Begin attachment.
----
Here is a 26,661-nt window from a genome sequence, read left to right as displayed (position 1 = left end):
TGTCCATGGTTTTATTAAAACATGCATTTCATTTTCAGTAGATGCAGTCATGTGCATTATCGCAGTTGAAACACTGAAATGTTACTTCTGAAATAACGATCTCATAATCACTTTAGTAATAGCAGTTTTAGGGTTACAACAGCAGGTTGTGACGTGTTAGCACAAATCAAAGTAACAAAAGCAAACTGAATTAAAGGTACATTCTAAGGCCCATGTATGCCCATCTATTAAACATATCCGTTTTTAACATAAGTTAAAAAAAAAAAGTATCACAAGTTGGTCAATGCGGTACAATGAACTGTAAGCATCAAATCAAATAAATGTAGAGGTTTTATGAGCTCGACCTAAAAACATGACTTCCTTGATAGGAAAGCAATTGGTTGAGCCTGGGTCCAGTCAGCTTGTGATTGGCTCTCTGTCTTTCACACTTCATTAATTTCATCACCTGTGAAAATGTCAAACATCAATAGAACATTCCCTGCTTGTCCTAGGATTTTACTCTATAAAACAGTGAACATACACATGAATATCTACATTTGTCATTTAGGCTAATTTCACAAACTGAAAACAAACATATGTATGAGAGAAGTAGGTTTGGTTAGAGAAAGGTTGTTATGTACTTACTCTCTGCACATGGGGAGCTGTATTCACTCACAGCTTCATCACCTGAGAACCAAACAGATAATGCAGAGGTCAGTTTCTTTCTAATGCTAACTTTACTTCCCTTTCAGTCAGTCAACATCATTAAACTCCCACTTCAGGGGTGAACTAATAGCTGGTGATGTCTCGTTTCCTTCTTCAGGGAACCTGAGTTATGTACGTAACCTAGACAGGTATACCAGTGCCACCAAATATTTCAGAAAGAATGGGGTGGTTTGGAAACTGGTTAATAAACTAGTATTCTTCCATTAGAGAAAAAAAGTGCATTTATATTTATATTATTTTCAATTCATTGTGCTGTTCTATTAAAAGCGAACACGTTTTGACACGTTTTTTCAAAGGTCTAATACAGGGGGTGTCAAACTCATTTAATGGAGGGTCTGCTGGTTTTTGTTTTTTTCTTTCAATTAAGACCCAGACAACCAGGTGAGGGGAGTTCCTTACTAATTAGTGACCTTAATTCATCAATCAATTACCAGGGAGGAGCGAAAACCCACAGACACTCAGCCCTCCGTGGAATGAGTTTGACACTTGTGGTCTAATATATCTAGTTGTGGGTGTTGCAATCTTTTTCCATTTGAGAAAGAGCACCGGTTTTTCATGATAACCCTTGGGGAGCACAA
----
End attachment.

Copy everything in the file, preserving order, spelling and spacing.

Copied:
Here is a 26,661-nt window from a genome sequence, read left to right as displayed (position 1 = left end):
TGTCCATGGTTTTATTAAAACATGCATTTCATTTTCAGTAGATGCAGTCATGTGCATTATCGCAGTTGAAACACTGAAATGTTACTTCTGAAATAACGATCTCATAATCACTTTAGTAATAGCAGTTTTAGGGTTACAACAGCAGGTTGTGACGTGTTAGCACAAATCAAAGTAACAAAAGCAAACTGAATTAAAGGTACATTCTAAGGCCCATGTATGCCCATCTATTAAACATATCCGTTTTTAACATAAGTTAAAAAAAAAAAGTATCACAAGTTGGTCAATGCGGTACAATGAACTGTAAGCATCAAATCAAATAAATGTAGAGGTTTTATGAGCTCGACCTAAAAACATGACTTCCTTGATAGGAAAGCAATTGGTTGAGCCTGGGTCCAGTCAGCTTGTGATTGGCTCTCTGTCTTTCACACTTCATTAATTTCATCACCTGTGAAAATGTCAAACATCAATAGAACATTCCCTGCTTGTCCTAGGATTTTACTCTATAAAACAGTGAACATACACATGAATATCTACATTTGTCATTTAGGCTAATTTCACAAACTGAAAACAAACATATGTATGAGAGAAGTAGGTTTGGTTAGAGAAAGGTTGTTATGTACTTACTCTCTGCACATGGGGAGCTGTATTCACTCACAGCTTCATCACCTGAGAACCAAACAGATAATGCAGAGGTCAGTTTCTTTCTAATGCTAACTTTACTTCCCTTTCAGTCAGTCAACATCATTAAACTCCCACTTCAGGGGTGAACTAATAGCTGGTGATGTCTCGTTTCCTTCTTCAGGGAACCTGAGTTATGTACGTAACCTAGACAGGTATACCAGTGCCACCAAATATTTCAGAAAGAATGGGGTGGTTTGGAAACTGGTTAATAAACTAGTATTCTTCCATTAGAGAAAAAAAGTGCATTTATATTTATATTATTTTCAATTCATTGTGCTGTTCTATTAAAAGCGAACACGTTTTGACACGTTTTTTCAAAGGTCTAATACAGGGGGTGTCAAACTCATTTAATGGAGGGTCTGCTGGTTTTTGTTTTTTTCTTTCAATTAAGACCCAGACAACCAGGTGAGGGGAGTTCCTTACTAATTAGTGACCTTAATTCATCAATCAATTACCAGGGAGGAGCGAAAACCCACAGACACTCAGCCCTCCGTGGAATGAGTTTGACACTTGTGGTCTAATATATCTAGTTGTGGGTGTTGCAATCTTTTTCCATTTGAGAAAGAGCACCGGTTTTTCATGATAACCCTTGGGGAGCACAA